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Antibiotic use may raise risk for breast cancer

Antibiotic use may raise risk for breast cancer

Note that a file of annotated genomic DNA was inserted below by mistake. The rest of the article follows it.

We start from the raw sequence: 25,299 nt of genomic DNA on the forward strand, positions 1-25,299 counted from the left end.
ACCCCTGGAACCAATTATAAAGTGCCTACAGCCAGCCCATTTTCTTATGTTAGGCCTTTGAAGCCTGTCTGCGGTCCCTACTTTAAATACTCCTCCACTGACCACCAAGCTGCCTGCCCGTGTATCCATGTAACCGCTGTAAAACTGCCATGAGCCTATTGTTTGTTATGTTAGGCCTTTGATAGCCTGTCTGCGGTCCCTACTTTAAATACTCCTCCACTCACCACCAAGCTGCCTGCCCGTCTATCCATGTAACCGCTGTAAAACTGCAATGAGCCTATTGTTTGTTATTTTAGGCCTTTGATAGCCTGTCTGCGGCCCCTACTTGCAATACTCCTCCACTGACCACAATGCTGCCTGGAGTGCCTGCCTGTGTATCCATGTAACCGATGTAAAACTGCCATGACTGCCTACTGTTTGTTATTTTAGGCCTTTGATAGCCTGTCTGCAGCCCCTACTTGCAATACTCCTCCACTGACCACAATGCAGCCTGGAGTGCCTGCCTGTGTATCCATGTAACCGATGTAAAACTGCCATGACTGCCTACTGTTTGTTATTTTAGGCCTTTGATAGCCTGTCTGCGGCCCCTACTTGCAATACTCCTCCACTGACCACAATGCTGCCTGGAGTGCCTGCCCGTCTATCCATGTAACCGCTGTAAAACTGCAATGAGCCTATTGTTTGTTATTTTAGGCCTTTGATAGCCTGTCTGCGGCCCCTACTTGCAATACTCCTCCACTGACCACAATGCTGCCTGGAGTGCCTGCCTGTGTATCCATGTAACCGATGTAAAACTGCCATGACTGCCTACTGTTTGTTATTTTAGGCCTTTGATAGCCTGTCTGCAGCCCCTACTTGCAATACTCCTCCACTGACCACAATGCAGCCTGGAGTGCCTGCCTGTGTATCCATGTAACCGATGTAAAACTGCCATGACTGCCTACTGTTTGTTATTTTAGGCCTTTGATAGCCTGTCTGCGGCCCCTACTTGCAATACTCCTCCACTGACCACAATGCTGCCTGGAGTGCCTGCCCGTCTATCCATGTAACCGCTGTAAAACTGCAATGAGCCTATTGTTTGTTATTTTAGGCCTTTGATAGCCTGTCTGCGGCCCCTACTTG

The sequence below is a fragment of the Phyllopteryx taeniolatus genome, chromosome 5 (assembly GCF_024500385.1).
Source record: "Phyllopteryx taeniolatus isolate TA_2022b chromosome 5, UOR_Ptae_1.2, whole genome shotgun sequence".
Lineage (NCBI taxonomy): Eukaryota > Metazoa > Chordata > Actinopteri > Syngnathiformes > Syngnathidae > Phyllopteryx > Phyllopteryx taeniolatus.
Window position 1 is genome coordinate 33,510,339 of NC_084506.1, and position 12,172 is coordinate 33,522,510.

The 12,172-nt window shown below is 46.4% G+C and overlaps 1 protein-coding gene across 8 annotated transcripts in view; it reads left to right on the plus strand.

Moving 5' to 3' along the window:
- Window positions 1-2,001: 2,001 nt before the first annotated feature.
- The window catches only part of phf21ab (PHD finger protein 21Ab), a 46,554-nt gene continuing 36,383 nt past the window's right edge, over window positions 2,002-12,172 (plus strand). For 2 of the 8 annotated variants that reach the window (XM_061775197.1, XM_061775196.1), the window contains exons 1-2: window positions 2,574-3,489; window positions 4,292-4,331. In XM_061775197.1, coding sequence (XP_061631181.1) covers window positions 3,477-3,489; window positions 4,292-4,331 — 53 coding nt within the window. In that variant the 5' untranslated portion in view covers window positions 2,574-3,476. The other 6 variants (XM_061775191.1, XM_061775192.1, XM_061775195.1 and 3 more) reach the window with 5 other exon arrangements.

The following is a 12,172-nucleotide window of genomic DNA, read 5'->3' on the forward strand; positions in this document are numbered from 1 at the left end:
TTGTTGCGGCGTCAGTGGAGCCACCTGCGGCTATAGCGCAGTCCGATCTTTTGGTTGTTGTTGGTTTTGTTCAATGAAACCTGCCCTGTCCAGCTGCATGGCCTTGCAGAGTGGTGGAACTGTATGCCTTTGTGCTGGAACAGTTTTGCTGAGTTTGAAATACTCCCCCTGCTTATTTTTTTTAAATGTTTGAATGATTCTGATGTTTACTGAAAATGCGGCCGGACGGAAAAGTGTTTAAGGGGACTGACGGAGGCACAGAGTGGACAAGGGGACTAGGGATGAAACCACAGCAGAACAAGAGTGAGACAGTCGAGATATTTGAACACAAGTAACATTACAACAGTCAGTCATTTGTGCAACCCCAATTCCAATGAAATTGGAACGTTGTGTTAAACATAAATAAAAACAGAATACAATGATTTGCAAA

A study of more than 10,000 women shows that antibiotic use may be linked with the development of breast cancer, with the study subjects who used antibiotics the most during their lives having the highest risk for the disease, The Washington Post reports. Women who had more than 25 prescriptions for antibiotics over a 17 year period were shown to have twice the risk of cancer than women who had taken no antibiotic medications, according to the study. The risk of breast cancer development increased with the number of prescriptions received, but even women who had between 1 and 25 prescriptions were 50% more likely to have developed cancer. The risk was consistent with all forms of antibiotics. Although the researchers are unsure of precisely how antibiotics seem to raise the risk of breast cancer, they theorized that the drugs could affect bacteria in the digestive tract and alter the way the body uses foods that protect against cancer. It's also possible the drugs affect the immune system's ability to fight off the development of breast cancer cells. Health experts say that women should not stop taking antibiotics to treat infections, including sexually transmitted diseases and other serious conditions. They say that although the study does show a link between antibiotic use and breast cancer, additional studies need to be done to rule out any other possible causes for the increased cancer risk. The study also did not rule out the possibility that women who take antibiotics more often have other risk factors for the disease, such as a family history of breast cancer or hormonal imbalances. "We need to follow up and find out if this is a real association," Stephen H. Taplin, a senior scientist at the National Cancer Institute, told the Post. However, the researchers say the study does provide another reason for doctors to prescribe antibiotics sparingly, and avoid prescribing them in situations where other treatments are available. Breast cancer is diagnosed in more than 211,000 American women each year and kills more than 40,000, making it the most common form of cancer and second leading cancer killer among women.

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